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​Open Heart International (OHI) is a medical outreach program originally started by Sydney Adventist Hospital in 1986. It has conducted more than 188 surgical projects in 16 countries. OHI’s volunteer teams provide cardiac, plastic, reconstructive, orthopedic, women’s health, and eye surgery.

​Ole Oppegard, a pioneer from Norway, served in Argentina as a literature evangelist and as the first Adventist missionary in South America dedicated to medical missionary efforts.

​Alfredo Ordóñez Withol dedicated his life to pastoral and teaching ministry in Nicaragua and Honduras.

The Oriental Watchman Publishing House is the first and only Seventh-day Adventist publishing house in India. It maintains its own printing facilities in Pune, India, and is operated by the Seventh-day Adventist Publishing Association (Pvt. Ltd.), a company owned by the Southern Asia Division of Seventh-day Adventists.

​Eldama Ravine is a town in Baringo County, Kenya, a few miles north of equator. It is the cradle of Adventism in the northwest part of Kenya that today has 30,078 church members who worship in 352 organized churches.

​Embu East is a county in Kenya. Adventism started in Embu East at a place known as Runyenjes at a social hall built by Chief Mugucu wa Makathwa. It is the cradle of Adventism in the northeast part of Kenya that today has 24,897 church members who worship in 369 organized churches.

​John Babajide Oriola was one of the Adventist pioneering ministers in Nigeria.

Organized in 1974 and reorganized in 2001, Orissa Section is part of the Central India Union Mission of the Southern Asia Division of Seventh-day Adventists.

​The pioneer missionary work of Orley Ford in Peru, Ecuador, Guatemala, Costa Rica, and El Salvador has left a lasting mark in these countries.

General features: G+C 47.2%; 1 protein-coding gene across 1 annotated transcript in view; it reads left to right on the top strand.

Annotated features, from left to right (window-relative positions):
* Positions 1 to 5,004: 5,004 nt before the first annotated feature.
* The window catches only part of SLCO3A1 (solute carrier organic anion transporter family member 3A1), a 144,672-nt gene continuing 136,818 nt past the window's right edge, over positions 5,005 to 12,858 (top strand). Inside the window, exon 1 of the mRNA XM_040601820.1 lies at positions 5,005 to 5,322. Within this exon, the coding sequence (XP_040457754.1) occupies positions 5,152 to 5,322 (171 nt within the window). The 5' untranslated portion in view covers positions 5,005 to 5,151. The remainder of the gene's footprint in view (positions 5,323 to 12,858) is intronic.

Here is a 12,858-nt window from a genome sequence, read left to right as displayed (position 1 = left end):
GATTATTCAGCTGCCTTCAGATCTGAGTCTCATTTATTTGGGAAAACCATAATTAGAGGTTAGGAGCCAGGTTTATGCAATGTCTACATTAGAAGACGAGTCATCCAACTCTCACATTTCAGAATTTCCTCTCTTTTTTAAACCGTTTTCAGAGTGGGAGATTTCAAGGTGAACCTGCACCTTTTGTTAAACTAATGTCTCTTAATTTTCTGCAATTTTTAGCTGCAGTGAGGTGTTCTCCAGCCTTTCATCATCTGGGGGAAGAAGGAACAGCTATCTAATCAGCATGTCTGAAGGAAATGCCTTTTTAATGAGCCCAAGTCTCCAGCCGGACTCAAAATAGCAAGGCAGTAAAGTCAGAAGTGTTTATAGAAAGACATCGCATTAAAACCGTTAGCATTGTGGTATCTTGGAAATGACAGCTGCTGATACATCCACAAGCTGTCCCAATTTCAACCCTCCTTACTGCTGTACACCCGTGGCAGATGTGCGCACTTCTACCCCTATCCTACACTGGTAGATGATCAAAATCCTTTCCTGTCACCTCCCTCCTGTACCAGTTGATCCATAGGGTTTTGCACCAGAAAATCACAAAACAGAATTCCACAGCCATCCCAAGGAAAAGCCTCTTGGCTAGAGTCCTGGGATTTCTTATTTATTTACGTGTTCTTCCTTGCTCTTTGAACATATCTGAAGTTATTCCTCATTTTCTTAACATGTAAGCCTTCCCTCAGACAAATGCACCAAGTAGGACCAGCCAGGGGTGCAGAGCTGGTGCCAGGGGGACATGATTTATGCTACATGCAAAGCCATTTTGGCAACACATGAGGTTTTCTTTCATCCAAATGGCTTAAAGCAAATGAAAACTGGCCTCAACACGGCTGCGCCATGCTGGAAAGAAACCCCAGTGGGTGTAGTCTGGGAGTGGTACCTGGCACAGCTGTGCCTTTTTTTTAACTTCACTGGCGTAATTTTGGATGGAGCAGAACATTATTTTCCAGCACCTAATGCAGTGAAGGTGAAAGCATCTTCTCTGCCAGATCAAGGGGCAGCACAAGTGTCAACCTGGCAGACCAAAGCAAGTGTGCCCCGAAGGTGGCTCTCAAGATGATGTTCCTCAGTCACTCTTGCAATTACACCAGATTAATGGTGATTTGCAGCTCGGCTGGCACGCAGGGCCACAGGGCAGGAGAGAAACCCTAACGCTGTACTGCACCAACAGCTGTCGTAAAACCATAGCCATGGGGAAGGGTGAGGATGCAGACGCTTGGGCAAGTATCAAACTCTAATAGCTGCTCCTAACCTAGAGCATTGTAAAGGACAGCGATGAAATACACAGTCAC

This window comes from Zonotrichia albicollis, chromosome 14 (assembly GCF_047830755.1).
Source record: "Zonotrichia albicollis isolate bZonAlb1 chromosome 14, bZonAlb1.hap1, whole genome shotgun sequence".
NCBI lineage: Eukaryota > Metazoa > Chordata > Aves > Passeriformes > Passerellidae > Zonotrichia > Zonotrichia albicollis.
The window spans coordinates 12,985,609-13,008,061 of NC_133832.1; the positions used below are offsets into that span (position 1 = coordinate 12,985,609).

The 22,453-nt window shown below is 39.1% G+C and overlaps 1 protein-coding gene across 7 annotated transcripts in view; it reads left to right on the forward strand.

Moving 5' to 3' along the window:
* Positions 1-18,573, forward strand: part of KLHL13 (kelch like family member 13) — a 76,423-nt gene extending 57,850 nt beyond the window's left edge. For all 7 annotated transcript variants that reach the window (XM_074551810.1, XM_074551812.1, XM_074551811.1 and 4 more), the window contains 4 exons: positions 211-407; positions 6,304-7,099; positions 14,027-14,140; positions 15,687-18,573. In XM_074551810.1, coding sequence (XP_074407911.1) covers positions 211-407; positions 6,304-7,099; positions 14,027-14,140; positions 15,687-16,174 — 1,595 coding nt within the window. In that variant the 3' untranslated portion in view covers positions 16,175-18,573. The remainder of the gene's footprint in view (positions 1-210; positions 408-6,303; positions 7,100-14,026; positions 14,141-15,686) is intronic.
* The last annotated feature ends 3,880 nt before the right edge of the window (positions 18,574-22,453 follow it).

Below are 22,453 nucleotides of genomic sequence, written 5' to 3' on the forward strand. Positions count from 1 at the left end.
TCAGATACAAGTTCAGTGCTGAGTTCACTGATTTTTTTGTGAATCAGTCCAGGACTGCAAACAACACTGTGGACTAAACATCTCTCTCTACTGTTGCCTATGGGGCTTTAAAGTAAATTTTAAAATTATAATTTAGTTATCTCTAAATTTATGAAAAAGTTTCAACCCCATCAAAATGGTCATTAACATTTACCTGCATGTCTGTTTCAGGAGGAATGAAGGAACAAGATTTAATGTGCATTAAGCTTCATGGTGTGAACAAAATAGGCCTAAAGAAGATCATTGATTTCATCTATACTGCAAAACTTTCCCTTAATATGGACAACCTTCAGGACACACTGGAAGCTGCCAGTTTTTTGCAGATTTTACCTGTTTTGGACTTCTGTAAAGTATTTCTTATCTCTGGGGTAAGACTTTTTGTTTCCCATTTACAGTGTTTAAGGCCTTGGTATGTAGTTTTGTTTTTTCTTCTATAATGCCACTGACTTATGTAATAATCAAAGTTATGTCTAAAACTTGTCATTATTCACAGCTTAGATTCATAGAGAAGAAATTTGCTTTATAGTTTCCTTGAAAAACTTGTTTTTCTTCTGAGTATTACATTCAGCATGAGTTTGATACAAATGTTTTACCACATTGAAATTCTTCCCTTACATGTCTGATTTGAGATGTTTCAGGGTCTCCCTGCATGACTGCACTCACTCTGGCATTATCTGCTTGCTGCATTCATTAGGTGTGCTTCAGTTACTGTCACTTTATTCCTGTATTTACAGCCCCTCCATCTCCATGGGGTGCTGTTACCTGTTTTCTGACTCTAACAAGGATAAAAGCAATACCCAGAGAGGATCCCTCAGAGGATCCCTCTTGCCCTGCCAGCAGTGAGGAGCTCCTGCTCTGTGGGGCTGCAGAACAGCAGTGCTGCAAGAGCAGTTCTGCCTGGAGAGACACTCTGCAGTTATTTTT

Jonathan Trumbull Orton was an early convert to Sabbatarian Adventism in Rochester, New York.

William Adolphus Osborne was a leading pioneering Caribbean Adventist educator and administrator who worked and inspired Adventist youth for more than 40 years between 1930 and 1975.

Nahashon Nyasimi Osebe was the first Adventist lay evangelist to work among the Kipsigis.

John Oss (史約翰; Pinyin Shǐ Yuēhàn) was an Adventist colporteur, minister, administrator, and missionary to China. He was the official pioneer missionary to open the first wave of the denomination’s work in Mongolia. He witnessed wars in China and was a prisoner of war.

Melvin and Mae Oss were missionaries to India. Melvin was the founder of Camp MiVoden and co-founder of Upper Columbia Academy.

​Missionary to China, colporteur, fundraiser for Adventist and Red Cross hospitals and educational institutions, writer, and public speaker. Oss witnessed the Shanghai incident and the Second Sino-Japanese War in Shanghai and was a World War II Japanese concentration-camp survivor. Oss with her husband John returned to China after recuperating in the United States and stayed until they were forced to leave by the Communist Chinese government in 1950.

​Osun Conference came into being on May 15, 2011, when the West Nigeria Conference executive committee voted to adopt the resolution of the North-Western Nigeria Union Mission constituency to restructure the conference.

Ephraim Olatunde Osundele was a publishing director and church administrator for the Seventh-day Adventist church in Nigeria.

Theodore L. Oswald, minister, missionary in South America, and conference president, led the Home Missionary (Personal Ministries) department of the General Conference from 1946 to 1958.

​Simeon Dea Otieno, a native of Utegi, Tarime, Mara Region, Tanzania, was an Adventist pastor, teacher, and evangelist, and the first African pastor to hold the position of executive secretary of the Tanzania Union Mission.

​Dr. Carl Ottosen was a founder, promoter, and leader of the Seventh-day Adventist health work in Scandinavia. Together with his wife, Johanne Pauline, he founded Frydenstrand Sanatorium and Skodsborg Sanatorium in Denmark, following Dr. John Harvey Kellogg’s model from Battle Creek in America. His influence and groundbreaking work set a new trend for preventive and curative health work in Denmark and earned him the respect of his colleagues and the order of Knight of Dannebrog from the Danish king.2 He was a strong supporter and participant of the Adventist church work in his home country, Denmark.